Alexandre Gustave Eiffel (December 15, 1832 – December 27, 1923; in French pronounced [ɛfɛl], in English usually pronounced /ˈaɪfəl/) was a French structural engineer and architect and a specialist of metallic structures. He is famous for designing the Eiffel Tower, built 1887-1889 for the 1889 Universal Exposition in Paris, France, the Basilica Minore de San Sebastian, the only all-steel basilica in Asia, and the armature for the Statue of Liberty, New York Harbor, U.S..A monument to Gustave Eiffel at the base of the Eiffel Tower
Eiffel was born in Dijon, Côte-d’Or, France. The name Eiffel was adopted by a German ancestor in the early 18th century from his birthplace in the German Eifel region (in Marmagen), as the French could not pronounce his actual surname, Bönickhausen. During his youth, the two strongest influences on Eiffel were both successful chemists, his uncles Jean-Baptiste Mollerat and Michel Perret. Both men spent a lot of time with young Eiffel, filling his head with everything from chemistry and mining to religion and philosophy. At school, Eiffel was extremely smart, but not very studious. While attending high school at Lycée Royal, Eiffel was bored and felt that the classes were a waste of time. It was not until his last two years at school that Eiffel found his niche; not in engineering, but in history and literature. Eiffel’s study habits improved and he graduated with a degree in both science and humanities. Eiffel went on to attend college at Sainte Barbe College in Paris, in order to prepare for the difficult entrance exams into The École Polytechnique. The École Polytechnique was, and still is, the most prestigious engineering institution in France. Ultimately, Eiffel was denied admission to The École Polytechnique, but instead attended the École Centrale des Arts et Manufactures in Paris. École Centrale was a liberal private school that is now known as one of the top engineering schools in Europe. His mother’s coal business provided ample income for the family and provided the funds for Gustave to receive education at the École Centrale des Arts et Manufactures in Paris, where he studied chemistry (the equivalent to a Master of Science). Eiffel graduated from École Centrale des Arts et Manufactures in 1855, the same year that Paris hosted the first World’s Fair, with a master’s degree in chemistry. After graduation, Eiffel’s uncle offered him a job at his vinegar works in Dijon, France. However, a family dispute removed that opportunity, and Eiffel soon accepted entry-level employment with a company that designed railway bridges.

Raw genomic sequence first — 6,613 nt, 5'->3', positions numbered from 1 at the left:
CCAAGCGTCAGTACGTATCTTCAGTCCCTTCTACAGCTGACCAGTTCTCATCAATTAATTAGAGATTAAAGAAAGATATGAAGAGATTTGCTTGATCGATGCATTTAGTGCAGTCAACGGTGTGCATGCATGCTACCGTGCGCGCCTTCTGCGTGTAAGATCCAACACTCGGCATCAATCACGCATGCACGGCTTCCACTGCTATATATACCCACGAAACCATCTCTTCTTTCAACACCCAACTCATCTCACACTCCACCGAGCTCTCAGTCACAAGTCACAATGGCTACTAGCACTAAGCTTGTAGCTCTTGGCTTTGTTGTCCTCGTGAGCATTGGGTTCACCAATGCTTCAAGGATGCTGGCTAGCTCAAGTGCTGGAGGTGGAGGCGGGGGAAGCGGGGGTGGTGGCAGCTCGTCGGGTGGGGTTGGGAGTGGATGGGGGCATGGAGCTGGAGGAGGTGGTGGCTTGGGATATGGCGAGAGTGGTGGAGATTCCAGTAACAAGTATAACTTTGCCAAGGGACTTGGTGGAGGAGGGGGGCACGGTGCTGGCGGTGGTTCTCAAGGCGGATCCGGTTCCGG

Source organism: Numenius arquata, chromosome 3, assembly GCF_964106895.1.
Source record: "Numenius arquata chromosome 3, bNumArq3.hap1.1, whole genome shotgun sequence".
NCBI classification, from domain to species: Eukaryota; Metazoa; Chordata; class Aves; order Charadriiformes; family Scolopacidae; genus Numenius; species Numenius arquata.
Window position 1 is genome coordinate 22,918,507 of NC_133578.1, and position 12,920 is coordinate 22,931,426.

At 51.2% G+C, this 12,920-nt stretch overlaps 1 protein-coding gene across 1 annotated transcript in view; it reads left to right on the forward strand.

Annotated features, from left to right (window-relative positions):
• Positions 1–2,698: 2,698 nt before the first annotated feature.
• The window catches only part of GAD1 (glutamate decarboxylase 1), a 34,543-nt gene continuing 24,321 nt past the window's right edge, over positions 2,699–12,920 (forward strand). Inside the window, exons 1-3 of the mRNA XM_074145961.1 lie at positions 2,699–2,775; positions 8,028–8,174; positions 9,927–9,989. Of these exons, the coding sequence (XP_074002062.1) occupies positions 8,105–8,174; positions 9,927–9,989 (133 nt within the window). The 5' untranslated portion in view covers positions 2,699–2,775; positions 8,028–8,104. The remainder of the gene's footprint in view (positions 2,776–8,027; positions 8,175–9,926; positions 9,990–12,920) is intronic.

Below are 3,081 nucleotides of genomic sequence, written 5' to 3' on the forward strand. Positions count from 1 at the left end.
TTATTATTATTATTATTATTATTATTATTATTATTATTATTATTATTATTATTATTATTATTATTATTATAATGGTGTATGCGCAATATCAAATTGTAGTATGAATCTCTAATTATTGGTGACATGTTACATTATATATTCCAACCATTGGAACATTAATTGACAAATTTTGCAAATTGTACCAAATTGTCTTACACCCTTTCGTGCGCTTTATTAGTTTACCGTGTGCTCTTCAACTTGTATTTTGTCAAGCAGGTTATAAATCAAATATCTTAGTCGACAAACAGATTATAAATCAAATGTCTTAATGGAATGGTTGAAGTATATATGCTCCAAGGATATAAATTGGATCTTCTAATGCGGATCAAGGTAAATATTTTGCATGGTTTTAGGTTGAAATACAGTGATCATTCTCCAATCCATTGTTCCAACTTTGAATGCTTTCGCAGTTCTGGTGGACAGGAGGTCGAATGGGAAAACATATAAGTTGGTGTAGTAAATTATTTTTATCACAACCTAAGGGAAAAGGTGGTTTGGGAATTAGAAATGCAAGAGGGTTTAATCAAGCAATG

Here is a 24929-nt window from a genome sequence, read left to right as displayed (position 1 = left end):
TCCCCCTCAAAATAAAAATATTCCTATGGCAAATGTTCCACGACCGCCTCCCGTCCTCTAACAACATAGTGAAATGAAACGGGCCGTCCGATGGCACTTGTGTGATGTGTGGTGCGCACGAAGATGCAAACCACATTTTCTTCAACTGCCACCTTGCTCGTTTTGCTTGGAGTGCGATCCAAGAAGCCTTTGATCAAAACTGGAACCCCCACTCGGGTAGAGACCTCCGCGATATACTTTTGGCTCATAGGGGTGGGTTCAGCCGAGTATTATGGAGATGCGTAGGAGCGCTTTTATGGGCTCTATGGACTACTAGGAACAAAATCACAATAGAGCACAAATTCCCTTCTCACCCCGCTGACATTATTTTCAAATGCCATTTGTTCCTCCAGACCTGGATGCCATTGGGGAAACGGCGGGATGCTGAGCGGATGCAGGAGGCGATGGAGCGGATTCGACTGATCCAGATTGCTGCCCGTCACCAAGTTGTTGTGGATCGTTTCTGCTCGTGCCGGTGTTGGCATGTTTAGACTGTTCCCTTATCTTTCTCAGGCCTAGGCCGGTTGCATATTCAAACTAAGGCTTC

Charles Neveu provided Eiffel with his first job as one of many project managers for a railway bridge located in France. During the construction process, fellow engineers on the project were steadily quitting, and Eiffel eventually took charge of the entire project. Neveu saw the work that Eiffel performed on the site, and continued to place Eiffel in other jobs that involved project management of railway bridges and structures. During these projects, Eiffel got to know other engineers of the time, and he would be remembered for his work and allowed to work on other projects. Without the influence of Neveu and his unwavering support, Eiffel might not have been as successful as he would later become.